Women in the United States Military: Protectors and Protected? The Case of Prisoner of War Melissa Rathbun-Nealy

TitleWomen in the United States Military: Protectors and Protected? The Case of Prisoner of War Melissa Rathbun-Nealy
Publication TypeJournal Article
Year of Publication1999
AuthorsNantais, Cynthia, and Martha F. Lee
JournalJournal of Gender Studies
Volume8
Issue2
Start Page181
Pagination181-191
Abstract

The 1991 Persian Gulf War provided clear evidence of the continuing military power of the US. It sent over 500,000 troops to that war, a contingent that included the largest group of female personnel the US had ever sent to a military conflict. In the wake of their achievements, many advocates and scholars predicted that the number of women in the military would continue to increase, and that the range of their participation would also expand. This paper examines the role of cultural values and images as they affect women's military roles. It does so by applying Judith Hicks Stiehm's framework of the protector and the protected (traditionally male and female, respectively) to the symbolic meaning and practical experiences of the United States' first female Prisoner of War (POW) in the Gulf War, Melissa Rathbun-Nealy. A female POW presents one of the greatest challenges to society's perception of women's military competency and usefulness. Rathbun-Nealy's capture and imprisonment, the American government's reaction to it, and the media's coverage of these events, therefore reveal much about women's roles in the US military, both during and after the Gulf War. This analysis concludes that women's contributions to the Gulf War may have been exceptional, but that the post-war return to normalcy included a return to the gendered image of women as protected citizens.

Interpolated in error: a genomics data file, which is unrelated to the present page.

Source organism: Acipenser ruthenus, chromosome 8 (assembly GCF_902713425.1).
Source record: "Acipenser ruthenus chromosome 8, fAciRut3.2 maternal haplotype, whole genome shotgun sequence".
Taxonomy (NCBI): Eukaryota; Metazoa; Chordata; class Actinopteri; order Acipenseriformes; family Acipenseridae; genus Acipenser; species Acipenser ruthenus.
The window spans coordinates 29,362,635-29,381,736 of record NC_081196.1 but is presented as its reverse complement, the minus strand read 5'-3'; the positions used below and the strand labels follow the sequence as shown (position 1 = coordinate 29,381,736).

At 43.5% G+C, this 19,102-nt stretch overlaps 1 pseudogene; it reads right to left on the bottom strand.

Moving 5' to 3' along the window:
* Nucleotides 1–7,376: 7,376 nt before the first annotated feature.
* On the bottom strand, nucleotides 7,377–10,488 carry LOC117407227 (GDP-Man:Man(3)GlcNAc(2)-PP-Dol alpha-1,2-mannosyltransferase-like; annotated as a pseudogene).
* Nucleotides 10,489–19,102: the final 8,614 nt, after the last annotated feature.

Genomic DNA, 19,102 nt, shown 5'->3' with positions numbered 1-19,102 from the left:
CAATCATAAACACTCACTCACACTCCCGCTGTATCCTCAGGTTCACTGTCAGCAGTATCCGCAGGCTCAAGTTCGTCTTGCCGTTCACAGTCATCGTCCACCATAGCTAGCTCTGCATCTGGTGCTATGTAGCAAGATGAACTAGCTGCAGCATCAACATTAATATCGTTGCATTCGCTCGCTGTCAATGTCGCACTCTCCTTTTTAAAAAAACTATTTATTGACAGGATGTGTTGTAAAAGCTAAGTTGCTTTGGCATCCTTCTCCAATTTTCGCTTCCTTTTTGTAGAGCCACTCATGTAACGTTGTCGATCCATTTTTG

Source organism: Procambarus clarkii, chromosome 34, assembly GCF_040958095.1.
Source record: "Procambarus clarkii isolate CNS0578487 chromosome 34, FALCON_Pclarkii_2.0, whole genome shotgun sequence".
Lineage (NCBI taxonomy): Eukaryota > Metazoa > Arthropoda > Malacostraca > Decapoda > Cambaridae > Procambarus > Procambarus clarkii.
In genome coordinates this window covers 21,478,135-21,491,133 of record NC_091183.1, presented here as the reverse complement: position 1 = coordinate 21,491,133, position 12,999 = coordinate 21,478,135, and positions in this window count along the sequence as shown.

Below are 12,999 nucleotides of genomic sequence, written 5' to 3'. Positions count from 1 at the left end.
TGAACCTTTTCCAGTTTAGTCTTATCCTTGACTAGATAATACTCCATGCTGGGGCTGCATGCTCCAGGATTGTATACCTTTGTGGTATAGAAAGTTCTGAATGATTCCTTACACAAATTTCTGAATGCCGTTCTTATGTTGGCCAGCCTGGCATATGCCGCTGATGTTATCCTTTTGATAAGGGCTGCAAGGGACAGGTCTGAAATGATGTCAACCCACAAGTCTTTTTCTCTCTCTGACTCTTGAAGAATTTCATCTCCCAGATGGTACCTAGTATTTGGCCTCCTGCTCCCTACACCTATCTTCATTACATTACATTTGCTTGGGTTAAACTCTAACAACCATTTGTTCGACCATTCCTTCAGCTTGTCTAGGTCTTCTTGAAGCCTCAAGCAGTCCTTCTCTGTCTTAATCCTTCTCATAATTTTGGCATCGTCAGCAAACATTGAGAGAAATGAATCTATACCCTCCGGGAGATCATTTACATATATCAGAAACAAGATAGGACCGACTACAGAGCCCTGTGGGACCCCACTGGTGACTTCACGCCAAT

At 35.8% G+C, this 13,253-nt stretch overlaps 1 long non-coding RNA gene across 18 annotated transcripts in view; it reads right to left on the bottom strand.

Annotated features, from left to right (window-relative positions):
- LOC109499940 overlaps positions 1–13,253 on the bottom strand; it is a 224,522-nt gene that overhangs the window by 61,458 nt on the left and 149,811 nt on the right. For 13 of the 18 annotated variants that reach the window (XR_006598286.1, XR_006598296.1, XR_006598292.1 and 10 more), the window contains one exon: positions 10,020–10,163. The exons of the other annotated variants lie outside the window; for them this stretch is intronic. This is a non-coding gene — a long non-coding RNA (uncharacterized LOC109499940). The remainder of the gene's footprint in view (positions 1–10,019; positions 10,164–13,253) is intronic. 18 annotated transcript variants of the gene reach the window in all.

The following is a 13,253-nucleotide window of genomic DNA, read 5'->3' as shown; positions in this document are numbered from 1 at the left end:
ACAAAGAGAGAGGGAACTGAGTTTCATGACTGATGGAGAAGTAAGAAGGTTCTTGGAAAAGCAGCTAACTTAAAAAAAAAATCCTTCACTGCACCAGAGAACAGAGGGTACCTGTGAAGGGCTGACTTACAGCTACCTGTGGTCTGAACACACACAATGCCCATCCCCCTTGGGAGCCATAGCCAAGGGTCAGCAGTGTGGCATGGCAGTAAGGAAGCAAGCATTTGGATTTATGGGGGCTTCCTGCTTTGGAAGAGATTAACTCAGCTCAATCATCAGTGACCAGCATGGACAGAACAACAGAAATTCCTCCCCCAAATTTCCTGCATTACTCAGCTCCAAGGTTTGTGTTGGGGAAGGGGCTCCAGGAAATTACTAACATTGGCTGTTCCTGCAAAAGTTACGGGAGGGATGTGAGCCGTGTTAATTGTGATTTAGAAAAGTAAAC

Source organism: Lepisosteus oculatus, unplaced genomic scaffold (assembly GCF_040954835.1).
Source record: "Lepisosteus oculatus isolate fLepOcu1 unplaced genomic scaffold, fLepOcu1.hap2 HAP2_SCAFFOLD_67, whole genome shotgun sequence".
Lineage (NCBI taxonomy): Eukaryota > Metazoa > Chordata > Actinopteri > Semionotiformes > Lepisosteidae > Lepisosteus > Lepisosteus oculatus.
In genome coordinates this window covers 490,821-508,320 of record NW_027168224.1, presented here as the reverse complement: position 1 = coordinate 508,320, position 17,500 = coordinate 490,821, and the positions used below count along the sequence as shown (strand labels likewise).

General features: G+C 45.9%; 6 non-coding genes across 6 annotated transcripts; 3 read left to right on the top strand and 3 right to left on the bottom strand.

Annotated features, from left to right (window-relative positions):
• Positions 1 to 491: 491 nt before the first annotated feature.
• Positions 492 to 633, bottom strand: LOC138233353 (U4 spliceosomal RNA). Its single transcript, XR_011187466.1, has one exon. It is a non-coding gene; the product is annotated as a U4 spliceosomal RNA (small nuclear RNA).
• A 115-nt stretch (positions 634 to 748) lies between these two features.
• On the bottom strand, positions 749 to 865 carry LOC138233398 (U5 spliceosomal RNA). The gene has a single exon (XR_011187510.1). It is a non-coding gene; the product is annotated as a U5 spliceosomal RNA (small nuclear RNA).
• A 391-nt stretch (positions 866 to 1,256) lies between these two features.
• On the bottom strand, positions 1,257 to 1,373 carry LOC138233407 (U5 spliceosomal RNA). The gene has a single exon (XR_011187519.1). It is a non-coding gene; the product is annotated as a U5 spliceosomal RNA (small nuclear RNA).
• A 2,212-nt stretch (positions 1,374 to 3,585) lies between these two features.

URLhttp://www.tandfonline.com/doi/abs/10.1080/095892399102698?journalCode=cjgs20
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936825200

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